NASA’s plan to zap monkeys with radiation riles physicians’ group

A physicians’ group is asking NASA to delay plans to zap up to 27 squirrel monkeys with radiation to see how cosmic rays might affect humans on a three-year trip to Mars, Florida Today reports.

The monkeys will be hit with a single blast of gamma rays, then observed to see how they perform certain tasks.

“There could be horrible side effects, for all we know,” says Dr. John J. Pippin with the Physicians Committee for Responsible Medicine.

The non-profit group calls the $1.75 million NASA-funded project “one giant leap backward for NASA,” which hasn’t experimented on monkeys since the 1970s, the paper says.

NASA officials say the agency would follow widely accepted ethical standards in the four-year study, which will be led by a Harvard associate professor of psychobiology.

“We understand their concern, which is one of the reasons that we followed such rigorous standards and procedures before we do any kind of research on primates,” said Ashley Edwards, a NASA spokeswoman.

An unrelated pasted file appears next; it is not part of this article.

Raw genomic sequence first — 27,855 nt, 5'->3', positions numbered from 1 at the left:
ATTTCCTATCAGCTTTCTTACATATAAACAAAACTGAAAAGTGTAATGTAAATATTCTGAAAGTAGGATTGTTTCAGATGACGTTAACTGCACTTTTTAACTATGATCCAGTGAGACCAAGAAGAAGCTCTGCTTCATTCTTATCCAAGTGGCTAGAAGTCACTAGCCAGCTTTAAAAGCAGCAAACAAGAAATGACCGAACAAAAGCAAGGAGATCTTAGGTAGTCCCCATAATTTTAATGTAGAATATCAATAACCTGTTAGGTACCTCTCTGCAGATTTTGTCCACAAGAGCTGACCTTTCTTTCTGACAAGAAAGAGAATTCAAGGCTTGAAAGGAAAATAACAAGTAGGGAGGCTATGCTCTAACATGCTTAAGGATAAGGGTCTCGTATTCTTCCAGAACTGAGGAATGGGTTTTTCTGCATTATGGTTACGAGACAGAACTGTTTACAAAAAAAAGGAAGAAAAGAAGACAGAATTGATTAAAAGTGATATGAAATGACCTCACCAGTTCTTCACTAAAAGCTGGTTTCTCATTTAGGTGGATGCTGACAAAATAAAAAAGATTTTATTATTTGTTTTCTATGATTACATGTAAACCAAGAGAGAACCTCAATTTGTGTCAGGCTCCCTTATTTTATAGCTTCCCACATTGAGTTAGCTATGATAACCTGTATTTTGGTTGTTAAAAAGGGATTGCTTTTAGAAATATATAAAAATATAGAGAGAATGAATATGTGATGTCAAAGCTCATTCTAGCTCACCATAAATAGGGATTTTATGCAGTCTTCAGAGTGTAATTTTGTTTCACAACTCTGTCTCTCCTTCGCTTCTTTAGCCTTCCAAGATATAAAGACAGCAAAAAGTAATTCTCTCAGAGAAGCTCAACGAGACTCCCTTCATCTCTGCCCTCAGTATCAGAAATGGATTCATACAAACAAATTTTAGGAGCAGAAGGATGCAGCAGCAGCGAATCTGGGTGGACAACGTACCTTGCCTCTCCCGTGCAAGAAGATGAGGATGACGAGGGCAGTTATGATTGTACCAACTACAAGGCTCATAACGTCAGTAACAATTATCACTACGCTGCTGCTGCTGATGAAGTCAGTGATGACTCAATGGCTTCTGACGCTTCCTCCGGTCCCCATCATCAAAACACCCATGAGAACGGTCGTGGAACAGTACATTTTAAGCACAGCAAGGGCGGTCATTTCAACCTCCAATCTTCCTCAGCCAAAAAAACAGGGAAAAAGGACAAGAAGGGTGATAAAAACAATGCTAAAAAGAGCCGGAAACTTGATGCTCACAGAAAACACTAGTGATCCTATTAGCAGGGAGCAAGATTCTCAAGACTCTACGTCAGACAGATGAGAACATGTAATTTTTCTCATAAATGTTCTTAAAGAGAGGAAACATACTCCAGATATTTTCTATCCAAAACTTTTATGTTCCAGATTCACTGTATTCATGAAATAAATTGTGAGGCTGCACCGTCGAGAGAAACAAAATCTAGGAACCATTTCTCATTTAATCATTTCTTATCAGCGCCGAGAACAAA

She tells the paper that monkeys make good candidates for the experiment because they’re easily trained and genetically similar to humans.

But Pippin, a cardiologist, says using monkeys is unnecessary and unethical.

“This looks like total nonsense to me,” he tells Florida Today.“It’s almost as if they had some money, they had some monkeys, and they had to find out something to do with it.”

(Posted by Doug Stanglin)



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